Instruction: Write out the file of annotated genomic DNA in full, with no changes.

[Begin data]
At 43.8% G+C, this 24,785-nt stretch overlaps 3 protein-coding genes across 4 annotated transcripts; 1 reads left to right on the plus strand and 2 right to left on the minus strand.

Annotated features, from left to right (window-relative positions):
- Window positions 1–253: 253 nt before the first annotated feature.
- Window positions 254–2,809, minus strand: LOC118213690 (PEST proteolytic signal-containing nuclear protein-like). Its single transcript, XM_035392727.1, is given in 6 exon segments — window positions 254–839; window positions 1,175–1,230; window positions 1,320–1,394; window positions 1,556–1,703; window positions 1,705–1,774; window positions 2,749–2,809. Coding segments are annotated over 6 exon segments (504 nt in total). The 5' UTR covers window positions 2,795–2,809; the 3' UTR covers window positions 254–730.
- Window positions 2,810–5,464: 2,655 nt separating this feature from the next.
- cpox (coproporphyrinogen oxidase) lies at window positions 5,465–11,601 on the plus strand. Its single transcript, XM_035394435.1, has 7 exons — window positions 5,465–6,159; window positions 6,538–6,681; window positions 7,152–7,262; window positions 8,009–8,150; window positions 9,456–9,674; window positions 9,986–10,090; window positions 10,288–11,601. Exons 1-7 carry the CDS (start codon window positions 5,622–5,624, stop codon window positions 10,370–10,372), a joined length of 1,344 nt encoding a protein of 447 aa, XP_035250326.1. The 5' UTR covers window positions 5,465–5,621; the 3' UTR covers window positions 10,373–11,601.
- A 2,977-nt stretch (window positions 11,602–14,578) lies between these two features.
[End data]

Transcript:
At 43.8% G+C, this 24,785-nt stretch overlaps 3 protein-coding genes across 4 annotated transcripts; 1 reads left to right on the plus strand and 2 right to left on the minus strand.

Annotated features, from left to right (window-relative positions):
- Window positions 1–253: 253 nt before the first annotated feature.
- Window positions 254–2,809, minus strand: LOC118213690 (PEST proteolytic signal-containing nuclear protein-like). Its single transcript, XM_035392727.1, is given in 6 exon segments — window positions 254–839; window positions 1,175–1,230; window positions 1,320–1,394; window positions 1,556–1,703; window positions 1,705–1,774; window positions 2,749–2,809. Coding segments are annotated over 6 exon segments (504 nt in total). The 5' UTR covers window positions 2,795–2,809; the 3' UTR covers window positions 254–730.
- Window positions 2,810–5,464: 2,655 nt separating this feature from the next.
- cpox (coproporphyrinogen oxidase) lies at window positions 5,465–11,601 on the plus strand. Its single transcript, XM_035394435.1, has 7 exons — window positions 5,465–6,159; window positions 6,538–6,681; window positions 7,152–7,262; window positions 8,009–8,150; window positions 9,456–9,674; window positions 9,986–10,090; window positions 10,288–11,601. Exons 1-7 carry the CDS (start codon window positions 5,622–5,624, stop codon window positions 10,370–10,372), a joined length of 1,344 nt encoding a protein of 447 aa, XP_035250326.1. The 5' UTR covers window positions 5,465–5,621; the 3' UTR covers window positions 10,373–11,601.
- A 2,977-nt stretch (window positions 11,602–14,578) lies between these two features.